LIVING in Alpharetta, GA, Jason runs a small software development company and loves to study the bible and the writings of the early church

Day 62: Opus Dei

[What good is it, my brothers and sisters, if you say you have faith but do not have works? Can faith save you? If a brother or sister is naked and lacks daily food, and one of you says to them, “Go in peace; keep warm and eat your fill,” and yet you do not supply their bodily needs, what is the good of that? So faith by itself, if it has no works, is dead.] - James 2:14-17

I recently saw a friend on Facebook, a protestant, jump through a ton of mental hoops to reconcile James 2:17 with Romans 4:5, which is below:

“However, to the one who does not work but trusts God who justifies the ungodly, their faith is credited as righteousness.”

The post mentioned considering “scriptural paradoxes”, “deeper reflection” and “deeper truth” in order to reconcile these teachings.

None of that is needed to reconcile these teachings if you consider the context of the writings. (This is the problem with plucking a verse here and there and sticking it together into a theology….sigh).

Take the 2nd verse above for example, Romans 4:5. It is cited frequently as proof that God does not require “works” to achieve righteousness. But that really depends on Paul’s definition of “works”, doesn’t it?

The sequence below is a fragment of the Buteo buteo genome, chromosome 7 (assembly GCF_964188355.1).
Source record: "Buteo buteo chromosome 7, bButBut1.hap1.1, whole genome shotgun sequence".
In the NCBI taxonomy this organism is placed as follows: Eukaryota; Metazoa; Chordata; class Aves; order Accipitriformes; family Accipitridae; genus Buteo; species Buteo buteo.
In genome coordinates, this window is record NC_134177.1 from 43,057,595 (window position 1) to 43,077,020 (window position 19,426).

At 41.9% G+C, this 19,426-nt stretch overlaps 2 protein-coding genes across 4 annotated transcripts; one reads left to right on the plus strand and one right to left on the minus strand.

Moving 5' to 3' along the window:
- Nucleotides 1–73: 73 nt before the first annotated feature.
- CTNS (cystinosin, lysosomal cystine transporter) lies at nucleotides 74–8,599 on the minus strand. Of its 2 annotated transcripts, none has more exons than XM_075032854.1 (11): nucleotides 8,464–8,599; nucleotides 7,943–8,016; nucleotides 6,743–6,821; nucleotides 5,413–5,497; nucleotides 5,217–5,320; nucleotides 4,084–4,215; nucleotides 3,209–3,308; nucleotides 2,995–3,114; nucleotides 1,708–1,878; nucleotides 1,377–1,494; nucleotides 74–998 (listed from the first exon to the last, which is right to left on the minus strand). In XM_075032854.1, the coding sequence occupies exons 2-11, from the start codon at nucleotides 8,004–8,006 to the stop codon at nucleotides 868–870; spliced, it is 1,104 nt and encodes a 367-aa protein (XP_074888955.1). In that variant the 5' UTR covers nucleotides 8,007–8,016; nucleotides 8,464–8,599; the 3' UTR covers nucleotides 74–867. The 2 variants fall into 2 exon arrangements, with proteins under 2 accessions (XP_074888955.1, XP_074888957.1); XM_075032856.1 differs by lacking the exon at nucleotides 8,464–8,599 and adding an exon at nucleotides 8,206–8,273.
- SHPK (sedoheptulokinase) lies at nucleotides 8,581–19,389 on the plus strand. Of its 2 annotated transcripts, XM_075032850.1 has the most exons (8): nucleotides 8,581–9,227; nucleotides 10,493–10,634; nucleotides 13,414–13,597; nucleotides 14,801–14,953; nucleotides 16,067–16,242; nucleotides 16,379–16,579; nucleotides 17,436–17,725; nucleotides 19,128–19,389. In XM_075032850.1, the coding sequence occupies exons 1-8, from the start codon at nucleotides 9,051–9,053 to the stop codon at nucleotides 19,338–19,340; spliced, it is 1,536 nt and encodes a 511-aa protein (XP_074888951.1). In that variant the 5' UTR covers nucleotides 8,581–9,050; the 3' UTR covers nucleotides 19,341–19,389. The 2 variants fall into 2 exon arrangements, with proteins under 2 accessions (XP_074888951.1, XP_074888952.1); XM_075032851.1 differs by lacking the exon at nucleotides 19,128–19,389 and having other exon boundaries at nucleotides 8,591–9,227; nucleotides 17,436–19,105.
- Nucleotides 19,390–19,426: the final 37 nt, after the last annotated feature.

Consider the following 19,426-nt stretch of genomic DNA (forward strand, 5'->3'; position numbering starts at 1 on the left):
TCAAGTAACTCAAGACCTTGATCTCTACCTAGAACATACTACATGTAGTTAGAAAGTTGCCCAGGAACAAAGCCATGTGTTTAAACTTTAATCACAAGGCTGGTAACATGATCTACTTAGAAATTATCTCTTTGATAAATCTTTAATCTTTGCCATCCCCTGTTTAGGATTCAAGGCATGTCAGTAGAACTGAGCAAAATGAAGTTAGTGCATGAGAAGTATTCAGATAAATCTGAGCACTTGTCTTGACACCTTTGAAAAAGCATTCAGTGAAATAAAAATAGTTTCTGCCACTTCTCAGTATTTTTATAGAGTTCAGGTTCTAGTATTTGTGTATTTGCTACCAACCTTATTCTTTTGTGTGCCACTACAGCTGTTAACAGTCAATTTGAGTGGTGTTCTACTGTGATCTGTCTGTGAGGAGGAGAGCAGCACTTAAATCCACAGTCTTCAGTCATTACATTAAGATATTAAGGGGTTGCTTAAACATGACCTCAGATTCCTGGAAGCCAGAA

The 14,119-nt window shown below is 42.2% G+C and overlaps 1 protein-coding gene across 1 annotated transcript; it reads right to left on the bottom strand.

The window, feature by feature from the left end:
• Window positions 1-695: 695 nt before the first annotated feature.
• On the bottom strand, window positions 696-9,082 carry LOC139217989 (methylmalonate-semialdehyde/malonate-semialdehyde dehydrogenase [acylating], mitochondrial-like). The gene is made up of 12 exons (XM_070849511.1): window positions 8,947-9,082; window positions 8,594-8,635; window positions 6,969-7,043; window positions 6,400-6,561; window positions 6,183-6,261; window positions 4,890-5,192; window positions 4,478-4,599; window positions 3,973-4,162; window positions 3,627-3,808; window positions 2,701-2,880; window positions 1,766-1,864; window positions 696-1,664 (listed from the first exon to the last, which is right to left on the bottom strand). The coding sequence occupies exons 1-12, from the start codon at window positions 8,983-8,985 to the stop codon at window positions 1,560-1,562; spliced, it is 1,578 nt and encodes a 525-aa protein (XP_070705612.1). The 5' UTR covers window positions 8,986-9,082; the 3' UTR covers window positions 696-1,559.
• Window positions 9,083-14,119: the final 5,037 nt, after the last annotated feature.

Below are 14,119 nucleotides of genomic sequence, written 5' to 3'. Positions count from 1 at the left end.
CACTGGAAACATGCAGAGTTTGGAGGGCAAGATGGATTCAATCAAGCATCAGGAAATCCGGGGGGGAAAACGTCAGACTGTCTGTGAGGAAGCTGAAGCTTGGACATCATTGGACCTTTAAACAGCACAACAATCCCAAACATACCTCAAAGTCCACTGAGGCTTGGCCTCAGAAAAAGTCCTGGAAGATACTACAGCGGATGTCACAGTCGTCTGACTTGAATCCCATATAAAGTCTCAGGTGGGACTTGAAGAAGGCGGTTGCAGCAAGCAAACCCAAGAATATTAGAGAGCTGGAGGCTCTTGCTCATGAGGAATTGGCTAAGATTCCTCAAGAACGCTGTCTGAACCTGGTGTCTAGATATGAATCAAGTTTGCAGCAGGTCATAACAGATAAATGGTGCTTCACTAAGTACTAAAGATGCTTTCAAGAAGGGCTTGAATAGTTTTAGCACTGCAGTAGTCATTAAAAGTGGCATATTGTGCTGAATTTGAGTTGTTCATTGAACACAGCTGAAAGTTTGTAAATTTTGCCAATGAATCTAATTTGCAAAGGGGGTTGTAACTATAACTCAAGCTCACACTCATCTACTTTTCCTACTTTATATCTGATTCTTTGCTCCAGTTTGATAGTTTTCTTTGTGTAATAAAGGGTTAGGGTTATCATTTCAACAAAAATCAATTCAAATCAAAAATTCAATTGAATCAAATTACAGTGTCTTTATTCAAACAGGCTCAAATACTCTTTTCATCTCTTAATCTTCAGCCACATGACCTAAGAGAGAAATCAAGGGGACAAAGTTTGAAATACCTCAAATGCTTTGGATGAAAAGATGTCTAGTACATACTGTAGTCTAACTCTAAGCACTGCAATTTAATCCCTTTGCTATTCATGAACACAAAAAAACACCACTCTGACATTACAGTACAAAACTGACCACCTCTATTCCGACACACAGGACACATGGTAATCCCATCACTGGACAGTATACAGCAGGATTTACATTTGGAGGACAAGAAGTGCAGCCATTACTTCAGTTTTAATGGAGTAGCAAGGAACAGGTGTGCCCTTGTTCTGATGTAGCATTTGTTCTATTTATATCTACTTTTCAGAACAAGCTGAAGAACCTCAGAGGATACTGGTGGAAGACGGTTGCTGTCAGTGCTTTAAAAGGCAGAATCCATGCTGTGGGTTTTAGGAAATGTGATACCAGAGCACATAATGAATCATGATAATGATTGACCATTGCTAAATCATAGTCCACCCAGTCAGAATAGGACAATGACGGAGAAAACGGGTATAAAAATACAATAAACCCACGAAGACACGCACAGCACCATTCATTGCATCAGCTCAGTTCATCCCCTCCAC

Was Paul discussing works of “charity”, “morality”, the Levitican Law, or of the 10 commandments?

You may be saying to yourself “Why does it matter?”. Because these are important differences that are key to understanding these epistles within the context of their audience. These letters were written to believers in the first century, when part of Judaism was being converted into a whole new religion: Christianity.

The audience was of a completely different makeup and mindset than Evangelical Protestant America.

If you say “Paul was obviously discussing all of them..all works are the same”, I’ll pray for you.

So how do we discover what Paul was talking about in Romans 4:5? Well, it would help if we read ALL of Romans 4 and we’ll stumble upon a clarification of 4:5 that exists in verses 9-12:

“Is this blessedness only for the circumcised, or also for the uncircumcised? We have been saying that Abraham’s faith was credited to him as righteousness. Under what circumstances was it credited? Was it after he was circumcised, or before? It was not after, but before! And he received circumcision as a sign, a seal of the righteousness that he had by faith while he was still uncircumcised. So then, he is the father of all who believe but have not been circumcised, in order that righteousness might be credited to them. And he is then also the father of the circumcised who not only are circumcised but who also follow in the footsteps of the faith that our father Abraham had before he was circumcised.”

We can see here that Paul makes a lengthy statement about how circumcision doesn’t play any part in your righteousness. Circumcision was required as part of the Levitican Law, specifically in Leviticus 12:3.

Paul goes on further to say that the failure to follow the LAW brings wrath. It is clear here that Paul is talking about works of the Levitican Law, not works of Charity.